The guilt gnawing at the man’s gut did not spring from having been inside her, making love to her earlier in the night, but from what he knew was inside her heart and mind and soul. That knowledge made killing her wrong—wrong on so many levels. Sadly, he had known it was wrong for a long time, but he had been powerless to change the course of events set in motion all those weeks ago.
What kind of monster had he become?
Somewhere along the way, the compass of his conscience had lost the true magnetic north of morality.
His fingers tightened around the syringe. A heavy sigh escaped his lips, releasing an avalanche of regret, remorse, and resignation; but still, a mountain of sorrow crushed his chest.
The woman stirred. The pools of molten, dark chocolate that were her eyes suddenly opened, and she smiled up at him.
3. The warmth of the desert vanished under a shroud of bone-chilling twilight. And Jackson Neale, cautious now after four bloody years of war, slipped deeper into its murky, concealing cloak. Anyone he’d befriended on the trek westward from Virginia could be counted on one hand, and he knew with absolute certainty that the person riding into his camp tonight wasn’t one of them.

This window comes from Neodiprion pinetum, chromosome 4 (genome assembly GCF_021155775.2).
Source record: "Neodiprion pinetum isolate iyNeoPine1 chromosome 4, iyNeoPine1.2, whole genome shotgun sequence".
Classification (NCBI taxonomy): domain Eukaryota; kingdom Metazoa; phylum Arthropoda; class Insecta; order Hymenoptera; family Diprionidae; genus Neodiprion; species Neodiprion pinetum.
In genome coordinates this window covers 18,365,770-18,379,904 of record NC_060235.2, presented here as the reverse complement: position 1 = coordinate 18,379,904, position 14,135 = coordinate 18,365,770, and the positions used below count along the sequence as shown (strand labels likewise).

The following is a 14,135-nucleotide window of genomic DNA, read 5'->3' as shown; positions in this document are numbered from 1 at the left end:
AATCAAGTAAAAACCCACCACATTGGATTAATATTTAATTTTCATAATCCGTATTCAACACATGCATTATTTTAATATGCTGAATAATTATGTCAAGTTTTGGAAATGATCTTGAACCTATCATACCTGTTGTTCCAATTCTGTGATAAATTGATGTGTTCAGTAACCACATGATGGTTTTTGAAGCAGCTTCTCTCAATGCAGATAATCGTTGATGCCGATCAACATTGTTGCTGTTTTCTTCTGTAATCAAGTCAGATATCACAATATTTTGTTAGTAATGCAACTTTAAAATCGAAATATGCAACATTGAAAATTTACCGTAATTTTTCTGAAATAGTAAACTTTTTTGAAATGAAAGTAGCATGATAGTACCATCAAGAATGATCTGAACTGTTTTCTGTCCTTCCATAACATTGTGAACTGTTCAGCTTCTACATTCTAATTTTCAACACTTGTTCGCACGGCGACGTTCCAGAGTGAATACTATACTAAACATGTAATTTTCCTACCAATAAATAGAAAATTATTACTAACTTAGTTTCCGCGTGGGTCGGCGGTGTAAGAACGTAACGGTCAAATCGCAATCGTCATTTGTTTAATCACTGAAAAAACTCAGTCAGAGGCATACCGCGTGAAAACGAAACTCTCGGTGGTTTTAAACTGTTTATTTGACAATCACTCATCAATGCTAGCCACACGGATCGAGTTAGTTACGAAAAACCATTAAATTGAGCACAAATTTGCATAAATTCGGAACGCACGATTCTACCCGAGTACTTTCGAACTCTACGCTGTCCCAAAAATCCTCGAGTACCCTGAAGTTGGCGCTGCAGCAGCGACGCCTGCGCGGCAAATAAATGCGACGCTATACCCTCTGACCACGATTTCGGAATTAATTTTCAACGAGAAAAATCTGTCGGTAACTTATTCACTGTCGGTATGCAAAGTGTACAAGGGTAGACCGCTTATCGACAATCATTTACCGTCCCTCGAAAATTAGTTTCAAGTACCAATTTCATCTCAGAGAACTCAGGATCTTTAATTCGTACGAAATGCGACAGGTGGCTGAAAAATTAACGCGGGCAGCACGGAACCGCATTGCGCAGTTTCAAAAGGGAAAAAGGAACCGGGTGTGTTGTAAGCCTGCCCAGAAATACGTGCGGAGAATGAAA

Only a fool would enter another’s camp without hailing first, and this brazen bastard displayed a boldness that truly amazed him.
Jackson lowered his hand to his hip, calm assurance enveloping him as his fingers slipped around the worn, wooden grip of a well-oiled Army Colt. Patiently, he waited as the rider guided a handsome Bay straight toward the saddlebags near the fire; the glow from the low flames highlighting expensive leather chaps and a set of Mexican spurs strapped snuggly around dusty, silver-tipped boots. And despite the chill of the encroaching night, his evening caller’s black jacket hung open, revealing a holstered revolver buckled low around a denim-covered hip.